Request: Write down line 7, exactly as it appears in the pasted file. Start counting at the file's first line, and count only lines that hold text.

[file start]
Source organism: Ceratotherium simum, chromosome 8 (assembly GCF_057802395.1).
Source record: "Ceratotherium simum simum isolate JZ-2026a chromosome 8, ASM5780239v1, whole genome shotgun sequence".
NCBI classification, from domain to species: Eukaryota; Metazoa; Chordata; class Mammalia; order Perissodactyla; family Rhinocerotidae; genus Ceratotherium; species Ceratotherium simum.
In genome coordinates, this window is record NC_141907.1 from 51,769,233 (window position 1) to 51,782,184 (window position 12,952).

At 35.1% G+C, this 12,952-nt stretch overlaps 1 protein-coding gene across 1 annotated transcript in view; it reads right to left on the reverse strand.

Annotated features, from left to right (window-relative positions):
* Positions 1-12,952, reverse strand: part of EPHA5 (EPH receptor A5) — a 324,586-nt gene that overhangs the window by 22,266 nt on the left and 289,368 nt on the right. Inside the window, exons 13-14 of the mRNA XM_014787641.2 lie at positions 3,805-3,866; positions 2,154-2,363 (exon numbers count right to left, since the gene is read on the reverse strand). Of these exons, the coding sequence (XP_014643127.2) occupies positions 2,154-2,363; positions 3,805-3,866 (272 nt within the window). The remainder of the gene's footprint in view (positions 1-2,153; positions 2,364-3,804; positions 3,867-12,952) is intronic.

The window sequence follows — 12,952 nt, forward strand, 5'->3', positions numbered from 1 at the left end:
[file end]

* Positions 1-12,952, reverse strand: part of EPHA5 (EPH receptor A5) — a 324,586-nt gene that overhangs the window by 22,266 nt on the left and 289,368 nt on the right. Inside the window, exons 13-14 of the mRNA XM_014787641.2 lie at positions 3,805-3,866; positions 2,154-2,363 (exon numbers count right to left, since the gene is read on the reverse strand). Of these exons, the coding sequence (XP_014643127.2) occupies positions 2,154-2,363; positions 3,805-3,866 (272 nt within the window). The remainder of the gene's footprint in view (positions 1-2,153; positions 2,364-3,804; positions 3,867-12,952) is intronic.